The mayor of Sussex has confirmed 200 seasonal staff at Poley Mountain have been laid off after parts of the province moved to the red phase of COVID-19 recovery this week. "Under the red phase there's just no way that Poley Mountain can open," Marc Thorne said Friday. But Thorne said he's hopeful the ski hill in Zone 2, the Saint John region, will be able to reopen after a week — as long as the number of COVID-19 cases start to decrease. On its Facebook page, Poley Mountain announced on Tuesday that it would be closing the ski hill until restrictions are lifted. Poley Mountain typically employs about 200 people every winter to run the hill. They include the people who make snow, groom the hill, are attendants at the chair lifts, or work in the kitchen and rental shops. "That being the case they had to lay people off, but it is intended to only be temporary," Thorne said. These seasonal workers live in the Waterford and Sussex areas. There are four ski hills in New Brunswick. In a normal winter, Poley Mountain would attract visitors from all over the province, so the pandemic has had a "tremendous impact." "They need those ticket sales."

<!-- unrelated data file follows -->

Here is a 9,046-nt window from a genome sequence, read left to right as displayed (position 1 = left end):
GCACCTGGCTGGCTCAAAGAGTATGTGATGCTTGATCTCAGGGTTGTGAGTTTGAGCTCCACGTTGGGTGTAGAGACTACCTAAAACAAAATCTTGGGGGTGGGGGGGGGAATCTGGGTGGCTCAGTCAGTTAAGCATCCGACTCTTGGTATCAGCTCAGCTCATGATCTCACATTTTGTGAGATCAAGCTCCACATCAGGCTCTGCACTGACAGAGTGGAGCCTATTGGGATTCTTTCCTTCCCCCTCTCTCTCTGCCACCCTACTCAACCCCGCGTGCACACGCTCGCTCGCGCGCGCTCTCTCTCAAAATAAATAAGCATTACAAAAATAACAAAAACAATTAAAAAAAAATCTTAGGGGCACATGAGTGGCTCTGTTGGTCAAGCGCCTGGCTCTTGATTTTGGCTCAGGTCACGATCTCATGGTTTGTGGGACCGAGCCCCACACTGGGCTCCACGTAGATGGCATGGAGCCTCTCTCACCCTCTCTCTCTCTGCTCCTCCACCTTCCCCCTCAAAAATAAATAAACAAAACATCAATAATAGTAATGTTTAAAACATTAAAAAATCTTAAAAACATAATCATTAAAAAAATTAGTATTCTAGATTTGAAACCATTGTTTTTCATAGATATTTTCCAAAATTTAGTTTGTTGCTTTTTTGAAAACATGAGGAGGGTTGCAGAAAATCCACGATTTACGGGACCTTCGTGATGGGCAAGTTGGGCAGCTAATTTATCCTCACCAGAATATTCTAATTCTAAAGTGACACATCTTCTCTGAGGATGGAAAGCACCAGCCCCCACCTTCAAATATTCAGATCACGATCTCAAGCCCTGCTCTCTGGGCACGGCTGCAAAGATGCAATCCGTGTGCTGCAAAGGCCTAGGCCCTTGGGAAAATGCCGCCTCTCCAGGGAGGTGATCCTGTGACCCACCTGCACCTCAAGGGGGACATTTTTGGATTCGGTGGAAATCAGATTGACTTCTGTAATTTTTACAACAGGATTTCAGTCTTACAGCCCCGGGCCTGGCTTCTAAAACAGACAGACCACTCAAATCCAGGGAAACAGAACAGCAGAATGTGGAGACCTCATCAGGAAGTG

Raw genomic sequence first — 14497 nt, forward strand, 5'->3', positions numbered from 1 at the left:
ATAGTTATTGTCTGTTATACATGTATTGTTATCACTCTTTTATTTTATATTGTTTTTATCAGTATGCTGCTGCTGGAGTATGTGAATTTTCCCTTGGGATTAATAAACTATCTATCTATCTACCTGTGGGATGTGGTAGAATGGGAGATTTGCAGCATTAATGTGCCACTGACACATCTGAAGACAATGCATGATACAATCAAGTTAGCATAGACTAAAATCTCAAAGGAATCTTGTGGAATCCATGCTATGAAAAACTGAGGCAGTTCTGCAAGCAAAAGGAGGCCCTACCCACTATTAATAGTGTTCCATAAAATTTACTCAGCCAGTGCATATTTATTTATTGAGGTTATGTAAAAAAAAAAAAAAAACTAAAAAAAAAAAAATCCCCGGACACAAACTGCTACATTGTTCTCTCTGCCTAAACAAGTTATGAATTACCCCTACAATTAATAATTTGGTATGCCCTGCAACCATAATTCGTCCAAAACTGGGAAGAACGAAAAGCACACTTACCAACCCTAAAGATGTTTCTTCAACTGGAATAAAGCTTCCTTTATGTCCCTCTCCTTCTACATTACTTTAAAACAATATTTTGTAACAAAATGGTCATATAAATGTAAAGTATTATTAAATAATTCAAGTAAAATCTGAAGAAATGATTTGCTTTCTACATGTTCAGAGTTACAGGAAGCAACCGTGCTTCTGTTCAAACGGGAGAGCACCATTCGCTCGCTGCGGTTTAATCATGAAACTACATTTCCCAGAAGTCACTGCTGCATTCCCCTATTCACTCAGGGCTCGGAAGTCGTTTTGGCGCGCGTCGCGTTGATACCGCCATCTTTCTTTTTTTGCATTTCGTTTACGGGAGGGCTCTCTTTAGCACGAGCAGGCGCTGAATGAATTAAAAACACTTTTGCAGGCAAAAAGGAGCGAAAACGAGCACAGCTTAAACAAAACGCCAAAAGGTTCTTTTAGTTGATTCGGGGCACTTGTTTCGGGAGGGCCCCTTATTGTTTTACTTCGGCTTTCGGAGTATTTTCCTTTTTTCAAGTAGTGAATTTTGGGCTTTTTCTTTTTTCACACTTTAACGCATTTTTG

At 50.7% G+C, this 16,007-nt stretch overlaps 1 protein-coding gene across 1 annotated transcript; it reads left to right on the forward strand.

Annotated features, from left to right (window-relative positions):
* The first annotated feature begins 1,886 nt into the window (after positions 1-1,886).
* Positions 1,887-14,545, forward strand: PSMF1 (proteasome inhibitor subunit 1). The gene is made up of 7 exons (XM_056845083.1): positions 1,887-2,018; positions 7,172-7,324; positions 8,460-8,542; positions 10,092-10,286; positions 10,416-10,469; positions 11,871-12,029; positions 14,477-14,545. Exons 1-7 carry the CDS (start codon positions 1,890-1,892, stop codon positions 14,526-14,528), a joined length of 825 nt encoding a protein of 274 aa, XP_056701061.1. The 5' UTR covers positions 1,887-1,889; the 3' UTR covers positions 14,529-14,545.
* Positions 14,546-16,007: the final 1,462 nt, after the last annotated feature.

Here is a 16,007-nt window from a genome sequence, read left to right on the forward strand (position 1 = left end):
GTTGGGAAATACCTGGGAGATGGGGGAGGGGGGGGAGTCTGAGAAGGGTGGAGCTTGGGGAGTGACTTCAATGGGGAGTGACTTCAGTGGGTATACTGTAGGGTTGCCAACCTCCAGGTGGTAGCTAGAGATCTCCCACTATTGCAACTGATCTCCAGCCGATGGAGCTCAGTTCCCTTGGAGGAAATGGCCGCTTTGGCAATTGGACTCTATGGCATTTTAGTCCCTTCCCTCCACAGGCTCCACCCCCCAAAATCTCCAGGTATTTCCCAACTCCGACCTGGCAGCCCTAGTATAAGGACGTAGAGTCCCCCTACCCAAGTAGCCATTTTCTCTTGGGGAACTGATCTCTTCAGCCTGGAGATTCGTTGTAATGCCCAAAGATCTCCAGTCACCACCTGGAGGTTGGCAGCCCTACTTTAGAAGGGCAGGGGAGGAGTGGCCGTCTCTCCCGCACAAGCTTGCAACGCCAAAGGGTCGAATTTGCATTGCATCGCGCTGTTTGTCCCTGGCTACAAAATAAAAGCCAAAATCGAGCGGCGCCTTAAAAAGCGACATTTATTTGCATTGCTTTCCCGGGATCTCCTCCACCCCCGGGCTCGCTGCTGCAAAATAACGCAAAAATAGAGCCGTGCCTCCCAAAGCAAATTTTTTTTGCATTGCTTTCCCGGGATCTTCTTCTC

HALIFAX — The public inquiry into the April mass shooting in Nova Scotia has announced the hiring of six experts who will help set a course for the investigation. Those joining the inquiry include Thomas Cromwell, a former Supreme Court of Canada justice who will serve as commission counsel. As well, the inquiry has appointed Christine Hanson as executive director and chief administrative officer. Hanson is director of the Nova Scotia Human Rights Commission. The inquiry has also appointed a community liaison, a mental health expert, an investigations co-ordinator and an expert in charge of research. The independent federal-provincial inquiry, which has the authority to compel witnesses to testify and produce documents, is expected to produce an interim report by May 1, 2022, and a final report by Nov. 1, 2022. This report by The Canadian Press was first published Jan. 22, 2021. The Canadian Press
City crews are working to stop water from flooding streets in the Ville-Marie borough, as a water main break is causing headaches for people driving in and around the city. The water main is located near the corner of De Lorimier Avenue and Ontario Street. A detour has been set up for drivers in the South Shore coming into the city through the Jacques-Cartier bridge, redirecting them to the southern portion of De Lorimier, closer to Notre-Dame Street. In a tweet, Montreal Mayor Valérie Plante said the water main in question is nearly 140 years old.